Panca's 'El Más Allá' Opens At The New Children's Museum
A vivid, weird and imaginative installation by 2021 San Diego Art Prize Recipient Panca at The New Children's Museum helps reflect kids' big feelings in a big world.
With such a vast and layered installation, it's hard to decide where to start — until you think like a kid.
Always go straight to the slide.
The 40-foot slide spans the entire length of the central staircase at The New Children's Museum and could serve as a makeshift entry point for the Tijuana-based artist Panca's new installation, part of the museum's artist residency program.
The program has been around since 2014, and since then has featured interactive, play-ready and community-centered works of contemporary art by Wes Bruce, Rizzhel Javier and Tanya Aguiñiga.
When Panca — otherwise known as Paola Villaseñor — was brought in as the 2020 artist in residence, things quickly ground to a halt as the pandemic kept the museum closed. But it was also a time to get inspiration and feedback flowing to and from families, community groups and Panca.
Her work is character-driven, marked by the signature faces on her canvas, mural, installation and street art. And much of the way the faces in "El Más Allá" are built came from conversations with families during the pandemic, where Panca tried to get a sense of how people were coping, according to Megan Dickerson, director of exhibitions at NCM.
"The characters she ultimately finalized are meant to be reflections, manifestations of how people were feeling during the COVID-19 pandemic," Dickerson said.
There are several named characters in the work, each with personalities and something to relate to — though the specifics of the mythology of the work will even be known by kids in the exhibit.
Pinky, an anxious thing who copes through art, is manifest primarily in a large crawl-in pink-hued sculpture.
"Pinky is anxious partly because Pinky spends a lot of time thinking about how other people are feeling, and seeing things through other people's perspectives, so Pinky makes art to work through some of these anxieties," Dickerson said while lying down inside Pinky. ("Such a weird interview," she added.)
Maslow is an even bigger blob-like structure coated in expandable foam that kids can play inside. Maslow is named after the psychologist Abraham Maslow, who developed the hierarchy of needs — and the manifestation in Panca's work is also inspired by a Nikki de Saint Phalle work called "Golem."
Panca's imagination is magical and strange, childlike and complicated — while also being approachable and transferrable. One kid's idea of any of these characters may be totally different, Dickerson said. "Your Maslow may have no eyes at all."
"El Más Allá" translates to "the beyond." The idea is for the exhibition to make the kids feel understood wherever they are, but also to transport them to a wild and inventive world.
"It's just weird enough," Dickerson said.
If you can peel your eyes away from the vivid art, there's plenty to build, move around and create, too, with massive foam shapes and blocks that can be constructed into mini dwellings, towers or characters of their own.
Panca worked on the exhibition as soon as she was able to travel to San Diego and dig in. Her art is layered, literally, beginning with a turquoise backdrop that is almost entirely concealed in the finished product, adorned with more vivid colors, patterns and characters. All repeated across the 2,500 square-foot installation.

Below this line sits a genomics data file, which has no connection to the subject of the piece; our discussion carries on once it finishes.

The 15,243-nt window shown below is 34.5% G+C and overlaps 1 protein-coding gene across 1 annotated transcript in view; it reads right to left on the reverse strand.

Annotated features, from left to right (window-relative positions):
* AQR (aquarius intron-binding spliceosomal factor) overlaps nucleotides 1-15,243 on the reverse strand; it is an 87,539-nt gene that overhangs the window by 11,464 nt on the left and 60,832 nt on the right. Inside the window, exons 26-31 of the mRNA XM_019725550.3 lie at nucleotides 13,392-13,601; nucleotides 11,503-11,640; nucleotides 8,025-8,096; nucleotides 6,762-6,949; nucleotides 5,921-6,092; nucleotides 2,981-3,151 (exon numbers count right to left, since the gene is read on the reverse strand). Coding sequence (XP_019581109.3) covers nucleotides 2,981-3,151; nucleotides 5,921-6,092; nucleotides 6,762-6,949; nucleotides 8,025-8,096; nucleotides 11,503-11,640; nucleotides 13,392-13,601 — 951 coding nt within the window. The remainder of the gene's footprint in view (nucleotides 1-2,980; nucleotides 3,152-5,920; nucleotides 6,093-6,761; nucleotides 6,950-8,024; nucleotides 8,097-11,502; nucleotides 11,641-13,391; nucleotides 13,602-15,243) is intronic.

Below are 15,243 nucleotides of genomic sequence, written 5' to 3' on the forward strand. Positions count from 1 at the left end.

Rooted in street art in Tijuana, Panca's disruptive and expressive works interact with the walls and spaces by bringing them to life, and she was further influenced by nineties cartoons that bordered on the grotesque, like "Ren and Stimpy." Panca is a 2021 recipient of the San Diego Art Prize.
Not only has her "Smile" mural graced the museum's entry bridge with rainbows and gleeful mouths for years, but Panca remembers coming to the museum as a child. In fact, painting the outdoor truck was one of her first ever experiences painting.
It's all part of the big picture for NCM, and part of why Panca's installation has no end date yet. "El Más Allá" will be one of the "anchor" works in the museum for a long time — at least three years but potentially longer.
"I desire to create these convertible spaces that kids can grow up with, and can actually project whatever they're feeling onto it at that moment. For me that's what contemporary art does," Dickerson said.
The museum has been in operation in the current form since 2008, but it first opened in La Jolla in 1983.
Their contemporary art installations are collaborative, connecting artists, families and community groups like Casa Familiar, South Bay Community Services, the San Diego LGBTQ Community Center, the City Heights and Skyline Hills public libraries, Barrio Logan College Institute and the Vista-based Solutions for Change.
It also pairs artists with museum designers and playworkers, who can offer insight on the "playability" of a particular work of art to address whether and how kids may play with something — both ideological and risk-related in nature.
Since reopening this summer after a long pause during COVID-19 restrictions, NCM is currently requiring masks indoors for all visitors over the age of two, and staff.
"Kids' play has changed," Dickerson noted of the pandemic's impact on children. Some of the museum's visitors have spent more than half their life navigating pandemic restrictions.
But she also hopes that play is the thing that helps children rediscover their relationship to art, each other, the world around them, and themselves.
"Play offers you that opportunity to have some level of control over your own body and behavior, and I think that's kind of what's saving kids these days," Dickerson said.
"El Más Allá" opens Thursday, August 12, 2021 for members and Friday, Aug. 13 for the public.